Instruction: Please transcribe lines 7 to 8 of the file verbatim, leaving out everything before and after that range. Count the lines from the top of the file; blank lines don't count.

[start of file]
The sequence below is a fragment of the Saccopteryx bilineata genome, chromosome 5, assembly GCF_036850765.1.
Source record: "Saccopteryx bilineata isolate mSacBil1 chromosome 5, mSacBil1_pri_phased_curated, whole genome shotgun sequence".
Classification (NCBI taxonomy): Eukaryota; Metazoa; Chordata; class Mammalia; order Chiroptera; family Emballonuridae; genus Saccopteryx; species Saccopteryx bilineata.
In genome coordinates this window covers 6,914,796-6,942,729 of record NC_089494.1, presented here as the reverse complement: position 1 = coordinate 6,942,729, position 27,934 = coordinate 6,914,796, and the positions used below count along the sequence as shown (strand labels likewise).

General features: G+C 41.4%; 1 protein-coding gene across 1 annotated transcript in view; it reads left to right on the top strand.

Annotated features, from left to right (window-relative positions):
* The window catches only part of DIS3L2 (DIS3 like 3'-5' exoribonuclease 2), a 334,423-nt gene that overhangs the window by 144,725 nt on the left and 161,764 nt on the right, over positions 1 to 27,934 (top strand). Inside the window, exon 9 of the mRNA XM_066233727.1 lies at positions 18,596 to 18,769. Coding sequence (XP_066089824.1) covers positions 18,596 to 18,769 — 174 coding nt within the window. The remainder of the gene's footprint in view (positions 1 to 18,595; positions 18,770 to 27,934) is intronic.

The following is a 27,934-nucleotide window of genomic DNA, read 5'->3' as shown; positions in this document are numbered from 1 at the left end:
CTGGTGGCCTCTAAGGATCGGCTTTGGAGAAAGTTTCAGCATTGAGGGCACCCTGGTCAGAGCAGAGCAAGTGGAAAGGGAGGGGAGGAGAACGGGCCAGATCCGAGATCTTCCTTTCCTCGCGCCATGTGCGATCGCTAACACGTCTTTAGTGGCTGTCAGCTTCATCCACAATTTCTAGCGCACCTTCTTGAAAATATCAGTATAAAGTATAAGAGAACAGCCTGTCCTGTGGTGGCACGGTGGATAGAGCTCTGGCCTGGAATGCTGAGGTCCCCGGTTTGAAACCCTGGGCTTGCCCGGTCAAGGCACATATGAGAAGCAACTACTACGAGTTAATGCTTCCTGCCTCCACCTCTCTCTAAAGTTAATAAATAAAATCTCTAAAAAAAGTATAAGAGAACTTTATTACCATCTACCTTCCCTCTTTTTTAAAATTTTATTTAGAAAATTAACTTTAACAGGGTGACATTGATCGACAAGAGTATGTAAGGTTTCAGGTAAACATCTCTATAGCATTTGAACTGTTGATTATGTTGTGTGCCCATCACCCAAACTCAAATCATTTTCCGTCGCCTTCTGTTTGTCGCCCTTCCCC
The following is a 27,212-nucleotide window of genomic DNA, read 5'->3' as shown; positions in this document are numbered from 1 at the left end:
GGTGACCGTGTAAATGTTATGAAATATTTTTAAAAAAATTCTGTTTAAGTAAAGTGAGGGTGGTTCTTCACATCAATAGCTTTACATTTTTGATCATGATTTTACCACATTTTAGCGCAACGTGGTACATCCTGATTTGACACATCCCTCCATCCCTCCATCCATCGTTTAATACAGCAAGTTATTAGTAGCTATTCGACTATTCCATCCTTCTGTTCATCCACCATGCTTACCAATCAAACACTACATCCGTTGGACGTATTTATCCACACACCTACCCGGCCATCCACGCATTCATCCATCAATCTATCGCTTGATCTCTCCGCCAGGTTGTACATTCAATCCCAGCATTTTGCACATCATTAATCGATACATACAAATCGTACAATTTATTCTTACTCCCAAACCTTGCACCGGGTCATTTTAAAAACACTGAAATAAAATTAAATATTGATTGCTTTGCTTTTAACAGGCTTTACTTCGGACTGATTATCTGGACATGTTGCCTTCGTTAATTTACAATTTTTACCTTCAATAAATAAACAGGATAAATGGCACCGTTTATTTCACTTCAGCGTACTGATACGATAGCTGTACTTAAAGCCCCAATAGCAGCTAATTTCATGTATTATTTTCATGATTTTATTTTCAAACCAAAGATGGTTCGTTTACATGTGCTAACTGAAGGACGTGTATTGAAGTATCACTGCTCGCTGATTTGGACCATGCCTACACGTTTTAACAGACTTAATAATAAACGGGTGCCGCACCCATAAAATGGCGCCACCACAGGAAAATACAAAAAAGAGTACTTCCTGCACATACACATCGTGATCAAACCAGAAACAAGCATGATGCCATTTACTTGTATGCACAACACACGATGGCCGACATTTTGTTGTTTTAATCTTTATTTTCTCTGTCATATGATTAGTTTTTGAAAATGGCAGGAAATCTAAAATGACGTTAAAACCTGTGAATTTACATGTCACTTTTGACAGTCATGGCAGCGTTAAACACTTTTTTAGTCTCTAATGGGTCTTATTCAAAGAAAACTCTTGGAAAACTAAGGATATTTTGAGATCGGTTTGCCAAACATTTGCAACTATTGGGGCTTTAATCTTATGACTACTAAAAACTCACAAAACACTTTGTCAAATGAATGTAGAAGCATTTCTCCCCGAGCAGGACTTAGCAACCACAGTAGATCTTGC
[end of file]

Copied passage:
* The window catches only part of DIS3L2 (DIS3 like 3'-5' exoribonuclease 2), a 334,423-nt gene that overhangs the window by 144,725 nt on the left and 161,764 nt on the right, over positions 1 to 27,934 (top strand). Inside the window, exon 9 of the mRNA XM_066233727.1 lies at positions 18,596 to 18,769. Coding sequence (XP_066089824.1) covers positions 18,596 to 18,769 — 174 coding nt within the window. The remainder of the gene's footprint in view (positions 1 to 18,595; positions 18,770 to 27,934) is intronic.

The following is a 27,934-nucleotide window of genomic DNA, read 5'->3' as shown; positions in this document are numbered from 1 at the left end: